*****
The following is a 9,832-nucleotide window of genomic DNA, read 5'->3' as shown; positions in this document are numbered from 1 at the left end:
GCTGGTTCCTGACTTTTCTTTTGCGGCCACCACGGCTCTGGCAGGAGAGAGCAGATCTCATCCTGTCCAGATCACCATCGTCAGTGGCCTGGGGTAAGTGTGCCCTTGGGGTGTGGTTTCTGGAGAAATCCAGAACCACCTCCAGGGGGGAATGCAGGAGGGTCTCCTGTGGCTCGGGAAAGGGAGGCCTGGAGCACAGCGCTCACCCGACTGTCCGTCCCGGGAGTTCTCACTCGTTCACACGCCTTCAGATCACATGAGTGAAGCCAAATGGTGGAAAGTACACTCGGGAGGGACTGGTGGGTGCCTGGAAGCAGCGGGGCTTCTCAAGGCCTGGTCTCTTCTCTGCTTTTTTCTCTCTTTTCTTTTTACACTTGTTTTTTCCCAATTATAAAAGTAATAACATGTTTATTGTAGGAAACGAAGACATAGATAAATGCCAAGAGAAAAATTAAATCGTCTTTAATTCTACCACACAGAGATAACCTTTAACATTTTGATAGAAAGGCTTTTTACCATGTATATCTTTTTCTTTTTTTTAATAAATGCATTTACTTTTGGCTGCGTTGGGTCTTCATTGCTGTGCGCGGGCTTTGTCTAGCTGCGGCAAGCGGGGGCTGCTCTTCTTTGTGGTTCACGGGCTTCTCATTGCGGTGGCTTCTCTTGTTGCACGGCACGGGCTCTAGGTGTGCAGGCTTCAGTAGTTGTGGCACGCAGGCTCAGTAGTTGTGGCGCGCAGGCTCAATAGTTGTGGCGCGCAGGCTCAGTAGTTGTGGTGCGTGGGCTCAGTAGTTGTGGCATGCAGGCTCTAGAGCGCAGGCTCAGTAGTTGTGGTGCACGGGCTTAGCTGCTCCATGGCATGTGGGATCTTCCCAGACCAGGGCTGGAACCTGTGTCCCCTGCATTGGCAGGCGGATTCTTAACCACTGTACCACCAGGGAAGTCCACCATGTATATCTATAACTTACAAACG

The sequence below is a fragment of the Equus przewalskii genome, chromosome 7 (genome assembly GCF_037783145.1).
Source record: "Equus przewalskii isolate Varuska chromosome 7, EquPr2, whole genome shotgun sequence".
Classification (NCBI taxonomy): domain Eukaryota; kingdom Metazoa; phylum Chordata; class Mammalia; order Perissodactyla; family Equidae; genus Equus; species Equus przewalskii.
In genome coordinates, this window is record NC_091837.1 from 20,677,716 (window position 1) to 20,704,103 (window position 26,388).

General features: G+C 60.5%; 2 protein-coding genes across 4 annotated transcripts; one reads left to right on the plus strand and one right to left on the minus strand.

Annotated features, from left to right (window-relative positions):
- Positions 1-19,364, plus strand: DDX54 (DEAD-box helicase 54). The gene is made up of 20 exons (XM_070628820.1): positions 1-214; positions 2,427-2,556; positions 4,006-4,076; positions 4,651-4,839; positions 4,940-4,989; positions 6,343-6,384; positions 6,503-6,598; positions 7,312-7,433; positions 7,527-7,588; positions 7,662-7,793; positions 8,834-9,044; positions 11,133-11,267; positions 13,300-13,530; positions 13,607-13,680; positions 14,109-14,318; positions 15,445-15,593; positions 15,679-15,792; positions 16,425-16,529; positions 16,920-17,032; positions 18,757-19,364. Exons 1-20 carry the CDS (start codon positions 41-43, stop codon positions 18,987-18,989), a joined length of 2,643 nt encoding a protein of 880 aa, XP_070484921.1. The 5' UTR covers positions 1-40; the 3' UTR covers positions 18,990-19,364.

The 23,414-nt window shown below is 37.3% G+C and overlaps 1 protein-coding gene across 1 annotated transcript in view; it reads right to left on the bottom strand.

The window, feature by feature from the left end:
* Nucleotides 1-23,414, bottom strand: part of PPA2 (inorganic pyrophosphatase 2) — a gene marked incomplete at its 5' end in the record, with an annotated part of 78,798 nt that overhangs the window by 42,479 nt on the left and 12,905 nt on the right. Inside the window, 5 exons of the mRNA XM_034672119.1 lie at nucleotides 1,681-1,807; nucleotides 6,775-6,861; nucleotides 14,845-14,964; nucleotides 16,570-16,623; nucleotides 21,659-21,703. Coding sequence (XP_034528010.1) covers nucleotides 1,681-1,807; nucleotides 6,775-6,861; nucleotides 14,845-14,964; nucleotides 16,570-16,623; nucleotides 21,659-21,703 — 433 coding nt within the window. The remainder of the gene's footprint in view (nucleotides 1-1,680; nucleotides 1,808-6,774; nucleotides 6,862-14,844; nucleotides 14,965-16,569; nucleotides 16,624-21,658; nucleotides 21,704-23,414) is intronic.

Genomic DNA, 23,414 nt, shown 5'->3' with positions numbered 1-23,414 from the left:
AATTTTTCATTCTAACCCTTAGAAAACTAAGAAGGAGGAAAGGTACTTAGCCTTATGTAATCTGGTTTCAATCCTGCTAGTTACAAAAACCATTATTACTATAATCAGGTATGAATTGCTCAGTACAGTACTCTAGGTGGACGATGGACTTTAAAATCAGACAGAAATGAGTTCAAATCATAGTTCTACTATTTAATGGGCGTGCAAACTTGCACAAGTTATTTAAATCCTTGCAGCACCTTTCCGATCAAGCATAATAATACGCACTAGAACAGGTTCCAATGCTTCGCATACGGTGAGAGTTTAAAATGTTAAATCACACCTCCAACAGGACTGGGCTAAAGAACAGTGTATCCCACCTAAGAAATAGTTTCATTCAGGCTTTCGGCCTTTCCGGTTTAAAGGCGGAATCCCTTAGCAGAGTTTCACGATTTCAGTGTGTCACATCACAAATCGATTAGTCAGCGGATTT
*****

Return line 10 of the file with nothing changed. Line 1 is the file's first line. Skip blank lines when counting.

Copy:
The 23,414-nt window shown below is 37.3% G+C and overlaps 1 protein-coding gene across 1 annotated transcript in view; it reads right to left on the bottom strand.